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Harry, Christena, Bengaluru!

November 12, 2014

It’s been a while since I had been to such a place. But I was sure how it would be. Adding coal to fire, my friend had painted in my mind a vivid impression with the description of his last visit to the joint – the loss of self-inhibitions, the jumping jitterbugging people with zombielike personae, the wails of ecstasy coupled with gentle supportive claps by the mesmerized and the gentle jazz like background music with garbled words in an exotic tongue. I am always self-conscious of my movements in the public. But to indulge in such activities in a closed hall crammed with people seemed to alleviate the voyeuristic afflictions of the secretive others. Yet, I decided to go…

The drivers of three-wheeled automobiles in Bengaluru consider themselves to be the descendants of Parthasarathy. However, they are like defective machines, with more (monetary) input than (locomotive) output. But Bangaloreans have adapted to the demands of these practical agents of Yama. The driver wanted a hundred rupees additional to the meter cost or one-and-a-half times the meter cost for transporting four of us to the joint. After much haggling, we came to an agreement and the transport was successful with little or no interventions from the friendly traffic police against our crowded automobile. While the driver wanted an exact change of three Rupees, I demanded, rather unsuccessfully, an exact change of two Rupees in return for a five Rupee note. Well, we don’t get what we want all the time.

Though the joint did not have the looks of a conventional one, it was rather airy and inviting on the outside. Run by an organisation with mystically incomprehensible number of branches all over the world for similarly minded fanatics, the joint was an excellent instance of persnicketiness. Despite the low turnout for experiencing the pleasures of life, we had to move slowly placing our feet in unison to the looped audio instructions in a dull and tired male voice. We were expected to repeat the words audibly heralding our ‘saviour’ from all troubles. I decided to move silently with the queue of men, women and children…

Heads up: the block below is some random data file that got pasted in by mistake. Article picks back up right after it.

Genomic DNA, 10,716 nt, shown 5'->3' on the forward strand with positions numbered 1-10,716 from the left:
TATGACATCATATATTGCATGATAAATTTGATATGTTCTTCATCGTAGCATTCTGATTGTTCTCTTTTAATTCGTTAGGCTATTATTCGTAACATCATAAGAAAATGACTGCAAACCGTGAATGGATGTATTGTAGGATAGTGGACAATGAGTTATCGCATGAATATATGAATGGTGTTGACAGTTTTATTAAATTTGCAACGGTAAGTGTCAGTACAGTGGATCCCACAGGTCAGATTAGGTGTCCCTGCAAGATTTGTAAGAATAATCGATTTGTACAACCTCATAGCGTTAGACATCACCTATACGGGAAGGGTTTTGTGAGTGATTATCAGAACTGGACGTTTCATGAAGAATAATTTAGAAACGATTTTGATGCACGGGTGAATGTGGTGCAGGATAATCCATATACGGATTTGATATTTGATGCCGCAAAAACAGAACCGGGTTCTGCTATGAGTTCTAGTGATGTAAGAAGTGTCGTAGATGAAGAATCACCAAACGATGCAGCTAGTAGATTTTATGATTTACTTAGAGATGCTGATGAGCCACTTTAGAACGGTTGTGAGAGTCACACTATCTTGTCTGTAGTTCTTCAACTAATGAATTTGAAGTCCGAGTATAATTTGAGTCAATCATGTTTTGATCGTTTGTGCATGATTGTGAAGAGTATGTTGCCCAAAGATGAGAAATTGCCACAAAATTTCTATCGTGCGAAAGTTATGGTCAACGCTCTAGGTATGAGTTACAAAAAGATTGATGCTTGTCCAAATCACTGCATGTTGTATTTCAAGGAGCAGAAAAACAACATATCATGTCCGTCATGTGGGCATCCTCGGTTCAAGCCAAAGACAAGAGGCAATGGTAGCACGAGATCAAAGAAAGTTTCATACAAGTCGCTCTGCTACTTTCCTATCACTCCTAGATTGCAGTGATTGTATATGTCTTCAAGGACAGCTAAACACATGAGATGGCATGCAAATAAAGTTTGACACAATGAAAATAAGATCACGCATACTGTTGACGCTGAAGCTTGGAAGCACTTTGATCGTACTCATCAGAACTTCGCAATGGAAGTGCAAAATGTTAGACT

It was time for us to enter the large hall dedicated to gratify our senses. Our targets lay beneath three towers bedecked in kilograms of gold. Three individual and specially constructed rooms housed our objects of attention. Trained faithfuls lifted their hands in the felicity on feasting their eyes on the wondrous contents of the rooms. Various books hailing the philosophy of the institution’s ways of life were displayed for purchase right next to the three magnificent rooms.

Our queue had to pass painstakingly through several stalls selling the organization’s merchandise before we could reach the free medicine alleviating the associated exhaustion. Photos and videos cannot explain or convey our experiences across to a bystander. There were old women climbing over barricades to receive the medication. We could not touch the medication for it might harm the skin and leave temporary indicators of the damage it wreaks. Once our pains were subdued and our minds again straight, we left the joint as we entered it.

While we sat down in the hall containing the three rooms, exhausted and awaiting any miracles, an interesting thought struck my mind –

“While they worship a man bleeding from mortal wounds writhing in pain and close to his Father, we here worship a super Man dancing and playing a flute with women jumping around him in joy.”

And by the way, the final ISKCON prasadham of hot khichdi satiated my hunger like medicine.

Hari Bol in Barcelona followed by Hari Bol in Bengaluru!

3 Comments leave one →
  1. Pulomaja Dasgupta permalink
    January 11, 2015 12:43 pm

    such blasphemy, much shame! 😛 “jumping, jitterbug people” (of Bangalore)…i am wondering if poor me, one of the esteemed author’s 3 companions to ISKCON, falls into that category?

    nice writing, by the way! and i’ve finally checked out your blog so u better repay the favour, or else…bad karma, you know!

    Harry Christena! i mean, Hare Krishna! 😉

  2. August 11, 2017 2:58 pm

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